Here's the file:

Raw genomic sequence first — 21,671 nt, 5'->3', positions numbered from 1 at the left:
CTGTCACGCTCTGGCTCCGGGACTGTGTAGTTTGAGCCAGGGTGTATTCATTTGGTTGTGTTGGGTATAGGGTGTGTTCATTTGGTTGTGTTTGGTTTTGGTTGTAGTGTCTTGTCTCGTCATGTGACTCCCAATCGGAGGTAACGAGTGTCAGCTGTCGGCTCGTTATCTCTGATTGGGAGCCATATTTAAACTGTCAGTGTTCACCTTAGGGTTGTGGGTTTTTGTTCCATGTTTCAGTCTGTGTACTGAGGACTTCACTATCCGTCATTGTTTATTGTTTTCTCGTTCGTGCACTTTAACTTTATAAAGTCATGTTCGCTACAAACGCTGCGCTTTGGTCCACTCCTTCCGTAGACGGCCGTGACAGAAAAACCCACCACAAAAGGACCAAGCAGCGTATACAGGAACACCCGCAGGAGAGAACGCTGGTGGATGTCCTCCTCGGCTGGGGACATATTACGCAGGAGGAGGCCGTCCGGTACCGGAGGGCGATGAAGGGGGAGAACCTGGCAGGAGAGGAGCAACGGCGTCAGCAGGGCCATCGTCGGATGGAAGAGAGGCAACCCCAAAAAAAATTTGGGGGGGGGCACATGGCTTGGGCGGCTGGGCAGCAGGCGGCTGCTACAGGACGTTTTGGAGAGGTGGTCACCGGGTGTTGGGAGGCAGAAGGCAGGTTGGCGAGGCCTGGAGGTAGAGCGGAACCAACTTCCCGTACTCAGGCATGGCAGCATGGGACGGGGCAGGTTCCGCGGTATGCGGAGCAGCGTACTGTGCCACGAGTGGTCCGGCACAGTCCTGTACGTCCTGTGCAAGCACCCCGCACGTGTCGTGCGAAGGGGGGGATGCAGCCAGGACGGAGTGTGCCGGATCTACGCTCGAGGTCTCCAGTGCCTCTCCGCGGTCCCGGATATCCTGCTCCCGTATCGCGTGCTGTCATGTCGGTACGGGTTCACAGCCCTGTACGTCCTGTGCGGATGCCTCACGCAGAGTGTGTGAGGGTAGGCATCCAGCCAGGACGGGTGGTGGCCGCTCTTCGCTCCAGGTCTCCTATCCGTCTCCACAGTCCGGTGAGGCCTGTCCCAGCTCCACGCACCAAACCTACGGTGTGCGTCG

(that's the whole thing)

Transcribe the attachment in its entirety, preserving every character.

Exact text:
Raw genomic sequence first — 21,671 nt, 5'->3', positions numbered from 1 at the left:
CTGTCACGCTCTGGCTCCGGGACTGTGTAGTTTGAGCCAGGGTGTATTCATTTGGTTGTGTTGGGTATAGGGTGTGTTCATTTGGTTGTGTTTGGTTTTGGTTGTAGTGTCTTGTCTCGTCATGTGACTCCCAATCGGAGGTAACGAGTGTCAGCTGTCGGCTCGTTATCTCTGATTGGGAGCCATATTTAAACTGTCAGTGTTCACCTTAGGGTTGTGGGTTTTTGTTCCATGTTTCAGTCTGTGTACTGAGGACTTCACTATCCGTCATTGTTTATTGTTTTCTCGTTCGTGCACTTTAACTTTATAAAGTCATGTTCGCTACAAACGCTGCGCTTTGGTCCACTCCTTCCGTAGACGGCCGTGACAGAAAAACCCACCACAAAAGGACCAAGCAGCGTATACAGGAACACCCGCAGGAGAGAACGCTGGTGGATGTCCTCCTCGGCTGGGGACATATTACGCAGGAGGAGGCCGTCCGGTACCGGAGGGCGATGAAGGGGGAGAACCTGGCAGGAGAGGAGCAACGGCGTCAGCAGGGCCATCGTCGGATGGAAGAGAGGCAACCCCAAAAAAAATTTGGGGGGGGGCACATGGCTTGGGCGGCTGGGCAGCAGGCGGCTGCTACAGGACGTTTTGGAGAGGTGGTCACCGGGTGTTGGGAGGCAGAAGGCAGGTTGGCGAGGCCTGGAGGTAGAGCGGAACCAACTTCCCGTACTCAGGCATGGCAGCATGGGACGGGGCAGGTTCCGCGGTATGCGGAGCAGCGTACTGTGCCACGAGTGGTCCGGCACAGTCCTGTACGTCCTGTGCAAGCACCCCGCACGTGTCGTGCGAAGGGGGGGATGCAGCCAGGACGGAGTGTGCCGGATCTACGCTCGAGGTCTCCAGTGCCTCTCCGCGGTCCCGGATATCCTGCTCCCGTATCGCGTGCTGTCATGTCGGTACGGGTTCACAGCCCTGTACGTCCTGTGCGGATGCCTCACGCAGAGTGTGTGAGGGTAGGCATCCAGCCAGGACGGGTGGTGGCCGCTCTTCGCTCCAGGTCTCCTATCCGTCTCCACAGTCCGGTGAGGCCTGTCCCAGCTCCACGCACCAAACCTACGGTGTGCGTCG